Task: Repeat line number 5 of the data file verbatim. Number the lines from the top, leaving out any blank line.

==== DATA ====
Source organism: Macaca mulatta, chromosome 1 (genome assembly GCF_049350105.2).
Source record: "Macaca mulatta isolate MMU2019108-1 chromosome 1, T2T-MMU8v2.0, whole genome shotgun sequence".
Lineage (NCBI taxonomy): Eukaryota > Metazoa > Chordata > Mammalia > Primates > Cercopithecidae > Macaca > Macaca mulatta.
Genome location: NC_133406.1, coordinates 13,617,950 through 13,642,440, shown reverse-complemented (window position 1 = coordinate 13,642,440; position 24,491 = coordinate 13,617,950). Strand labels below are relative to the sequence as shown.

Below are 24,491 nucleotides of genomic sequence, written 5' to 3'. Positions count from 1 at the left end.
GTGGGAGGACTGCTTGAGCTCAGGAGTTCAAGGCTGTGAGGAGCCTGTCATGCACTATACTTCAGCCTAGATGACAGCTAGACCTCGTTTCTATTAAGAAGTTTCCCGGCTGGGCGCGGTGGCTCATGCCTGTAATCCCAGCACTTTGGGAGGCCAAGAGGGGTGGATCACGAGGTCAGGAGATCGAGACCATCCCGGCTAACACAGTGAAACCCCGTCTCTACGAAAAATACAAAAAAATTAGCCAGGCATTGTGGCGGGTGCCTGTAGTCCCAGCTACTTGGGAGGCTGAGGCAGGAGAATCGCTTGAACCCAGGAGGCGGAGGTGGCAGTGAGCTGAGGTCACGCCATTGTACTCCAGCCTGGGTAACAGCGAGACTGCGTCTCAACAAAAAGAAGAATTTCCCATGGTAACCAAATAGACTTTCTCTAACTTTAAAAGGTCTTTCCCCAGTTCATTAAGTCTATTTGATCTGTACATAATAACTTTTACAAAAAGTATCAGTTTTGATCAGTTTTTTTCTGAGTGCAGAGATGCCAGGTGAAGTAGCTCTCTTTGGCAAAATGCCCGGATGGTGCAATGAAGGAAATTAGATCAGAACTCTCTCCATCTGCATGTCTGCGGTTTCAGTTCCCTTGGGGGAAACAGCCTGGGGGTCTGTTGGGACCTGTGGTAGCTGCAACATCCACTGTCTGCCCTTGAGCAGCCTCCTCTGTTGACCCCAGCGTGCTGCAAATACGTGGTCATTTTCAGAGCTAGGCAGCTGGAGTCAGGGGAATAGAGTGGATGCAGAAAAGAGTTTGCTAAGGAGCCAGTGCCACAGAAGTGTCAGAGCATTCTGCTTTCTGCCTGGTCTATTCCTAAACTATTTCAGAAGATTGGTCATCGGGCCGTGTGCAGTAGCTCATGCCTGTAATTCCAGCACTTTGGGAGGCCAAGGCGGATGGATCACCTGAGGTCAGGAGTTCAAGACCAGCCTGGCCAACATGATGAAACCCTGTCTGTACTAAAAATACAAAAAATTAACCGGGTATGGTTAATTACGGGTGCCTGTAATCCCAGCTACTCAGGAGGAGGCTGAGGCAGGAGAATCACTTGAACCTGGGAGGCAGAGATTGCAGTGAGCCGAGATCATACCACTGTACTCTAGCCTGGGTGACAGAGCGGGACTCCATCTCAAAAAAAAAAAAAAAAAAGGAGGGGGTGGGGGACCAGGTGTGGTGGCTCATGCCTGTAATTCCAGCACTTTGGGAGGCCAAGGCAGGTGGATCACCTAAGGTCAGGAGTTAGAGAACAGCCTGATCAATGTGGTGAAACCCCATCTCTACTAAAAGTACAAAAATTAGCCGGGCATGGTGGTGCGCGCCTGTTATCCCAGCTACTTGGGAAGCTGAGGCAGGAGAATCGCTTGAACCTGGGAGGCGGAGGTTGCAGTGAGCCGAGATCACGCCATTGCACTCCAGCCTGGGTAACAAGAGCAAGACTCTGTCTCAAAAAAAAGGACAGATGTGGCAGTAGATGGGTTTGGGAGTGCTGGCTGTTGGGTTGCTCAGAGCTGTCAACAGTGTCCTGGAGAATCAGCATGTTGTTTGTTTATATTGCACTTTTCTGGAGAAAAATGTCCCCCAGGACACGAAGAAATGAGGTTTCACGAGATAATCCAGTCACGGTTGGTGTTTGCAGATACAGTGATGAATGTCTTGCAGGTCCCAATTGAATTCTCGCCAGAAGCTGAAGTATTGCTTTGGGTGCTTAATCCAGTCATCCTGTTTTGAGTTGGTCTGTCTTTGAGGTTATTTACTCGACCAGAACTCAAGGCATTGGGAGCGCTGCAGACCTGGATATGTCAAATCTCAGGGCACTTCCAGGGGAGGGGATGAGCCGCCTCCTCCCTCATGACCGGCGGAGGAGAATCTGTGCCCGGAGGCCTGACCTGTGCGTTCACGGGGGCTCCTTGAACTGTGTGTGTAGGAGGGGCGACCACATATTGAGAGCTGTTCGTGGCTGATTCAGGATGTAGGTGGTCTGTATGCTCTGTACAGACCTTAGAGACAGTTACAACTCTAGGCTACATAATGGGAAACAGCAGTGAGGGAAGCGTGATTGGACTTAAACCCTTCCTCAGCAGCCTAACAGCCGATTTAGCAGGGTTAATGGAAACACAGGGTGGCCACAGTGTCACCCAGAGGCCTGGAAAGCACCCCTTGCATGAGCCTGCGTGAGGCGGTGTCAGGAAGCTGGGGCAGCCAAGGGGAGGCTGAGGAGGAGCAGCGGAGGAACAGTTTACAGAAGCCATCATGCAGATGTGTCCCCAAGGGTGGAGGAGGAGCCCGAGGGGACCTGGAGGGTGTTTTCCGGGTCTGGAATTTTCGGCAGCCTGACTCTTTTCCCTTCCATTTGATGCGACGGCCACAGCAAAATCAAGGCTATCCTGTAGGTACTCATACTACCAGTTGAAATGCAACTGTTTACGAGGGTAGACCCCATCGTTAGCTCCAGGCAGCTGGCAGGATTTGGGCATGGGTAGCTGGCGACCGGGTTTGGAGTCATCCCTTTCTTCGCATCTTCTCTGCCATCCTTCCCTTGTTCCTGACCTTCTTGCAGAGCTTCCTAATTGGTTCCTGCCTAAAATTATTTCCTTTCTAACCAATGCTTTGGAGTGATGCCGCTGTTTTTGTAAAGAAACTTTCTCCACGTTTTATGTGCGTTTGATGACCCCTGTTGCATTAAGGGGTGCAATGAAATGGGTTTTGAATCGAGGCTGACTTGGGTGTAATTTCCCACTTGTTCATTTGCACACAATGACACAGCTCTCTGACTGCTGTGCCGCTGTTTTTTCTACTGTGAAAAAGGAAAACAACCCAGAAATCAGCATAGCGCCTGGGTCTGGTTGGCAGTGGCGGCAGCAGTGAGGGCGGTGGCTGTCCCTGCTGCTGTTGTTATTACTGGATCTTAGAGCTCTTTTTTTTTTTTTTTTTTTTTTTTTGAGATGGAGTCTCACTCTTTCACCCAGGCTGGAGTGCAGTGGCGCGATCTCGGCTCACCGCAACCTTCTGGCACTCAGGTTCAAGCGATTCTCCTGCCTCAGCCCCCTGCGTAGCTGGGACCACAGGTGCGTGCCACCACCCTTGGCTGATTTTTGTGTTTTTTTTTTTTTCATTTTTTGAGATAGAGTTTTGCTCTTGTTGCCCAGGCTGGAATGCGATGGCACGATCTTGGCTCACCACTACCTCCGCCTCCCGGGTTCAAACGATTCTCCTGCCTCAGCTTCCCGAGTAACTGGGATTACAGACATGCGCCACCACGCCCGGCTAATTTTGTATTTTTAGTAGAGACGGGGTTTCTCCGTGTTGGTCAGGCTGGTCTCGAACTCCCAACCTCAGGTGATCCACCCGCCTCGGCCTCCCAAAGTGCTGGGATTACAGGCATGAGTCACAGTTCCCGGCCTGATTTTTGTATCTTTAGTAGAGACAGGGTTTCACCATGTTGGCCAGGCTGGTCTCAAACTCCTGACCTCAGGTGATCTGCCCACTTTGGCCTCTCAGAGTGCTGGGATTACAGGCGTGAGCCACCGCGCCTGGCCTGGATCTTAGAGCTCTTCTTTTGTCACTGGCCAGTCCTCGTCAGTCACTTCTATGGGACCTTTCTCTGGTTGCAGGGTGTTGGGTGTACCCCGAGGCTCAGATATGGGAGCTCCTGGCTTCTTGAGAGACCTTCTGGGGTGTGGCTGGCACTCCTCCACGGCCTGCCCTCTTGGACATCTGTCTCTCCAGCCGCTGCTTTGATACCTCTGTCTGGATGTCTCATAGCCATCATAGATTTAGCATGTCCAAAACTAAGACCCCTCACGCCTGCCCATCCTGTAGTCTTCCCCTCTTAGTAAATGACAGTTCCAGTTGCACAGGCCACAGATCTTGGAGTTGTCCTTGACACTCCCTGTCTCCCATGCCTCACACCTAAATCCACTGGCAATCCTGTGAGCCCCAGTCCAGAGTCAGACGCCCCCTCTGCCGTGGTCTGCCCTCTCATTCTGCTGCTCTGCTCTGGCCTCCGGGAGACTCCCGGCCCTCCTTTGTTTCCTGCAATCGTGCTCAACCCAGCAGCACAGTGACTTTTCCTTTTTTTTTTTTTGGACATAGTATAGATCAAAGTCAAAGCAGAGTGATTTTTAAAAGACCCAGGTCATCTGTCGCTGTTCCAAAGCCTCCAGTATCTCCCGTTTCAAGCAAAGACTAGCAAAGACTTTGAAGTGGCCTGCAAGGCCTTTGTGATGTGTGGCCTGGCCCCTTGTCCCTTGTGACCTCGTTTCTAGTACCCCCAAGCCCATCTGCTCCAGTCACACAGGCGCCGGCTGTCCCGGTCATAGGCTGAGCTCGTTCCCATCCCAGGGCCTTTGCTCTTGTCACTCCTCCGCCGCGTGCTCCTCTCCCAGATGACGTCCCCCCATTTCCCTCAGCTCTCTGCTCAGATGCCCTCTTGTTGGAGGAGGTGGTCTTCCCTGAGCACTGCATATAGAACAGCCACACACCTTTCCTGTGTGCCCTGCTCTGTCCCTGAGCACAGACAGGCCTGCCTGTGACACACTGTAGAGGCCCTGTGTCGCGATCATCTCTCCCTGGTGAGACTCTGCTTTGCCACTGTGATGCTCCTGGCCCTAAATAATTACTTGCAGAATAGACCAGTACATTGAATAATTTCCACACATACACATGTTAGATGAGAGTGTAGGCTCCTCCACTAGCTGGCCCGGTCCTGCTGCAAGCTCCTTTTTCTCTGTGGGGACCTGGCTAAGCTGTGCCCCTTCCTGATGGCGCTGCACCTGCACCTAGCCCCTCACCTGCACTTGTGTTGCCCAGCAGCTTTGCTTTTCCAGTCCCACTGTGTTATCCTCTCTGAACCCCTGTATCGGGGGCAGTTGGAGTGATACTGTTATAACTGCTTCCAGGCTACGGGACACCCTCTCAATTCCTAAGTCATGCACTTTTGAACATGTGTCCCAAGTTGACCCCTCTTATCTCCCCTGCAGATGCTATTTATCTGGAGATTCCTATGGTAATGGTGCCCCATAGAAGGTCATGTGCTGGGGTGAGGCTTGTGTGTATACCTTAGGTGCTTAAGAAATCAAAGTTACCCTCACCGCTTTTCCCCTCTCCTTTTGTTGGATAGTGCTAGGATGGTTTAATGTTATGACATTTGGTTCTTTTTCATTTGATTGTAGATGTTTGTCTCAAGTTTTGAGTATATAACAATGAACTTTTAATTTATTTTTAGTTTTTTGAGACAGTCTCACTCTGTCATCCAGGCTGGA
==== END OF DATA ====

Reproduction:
Below are 24,491 nucleotides of genomic sequence, written 5' to 3'. Positions count from 1 at the left end.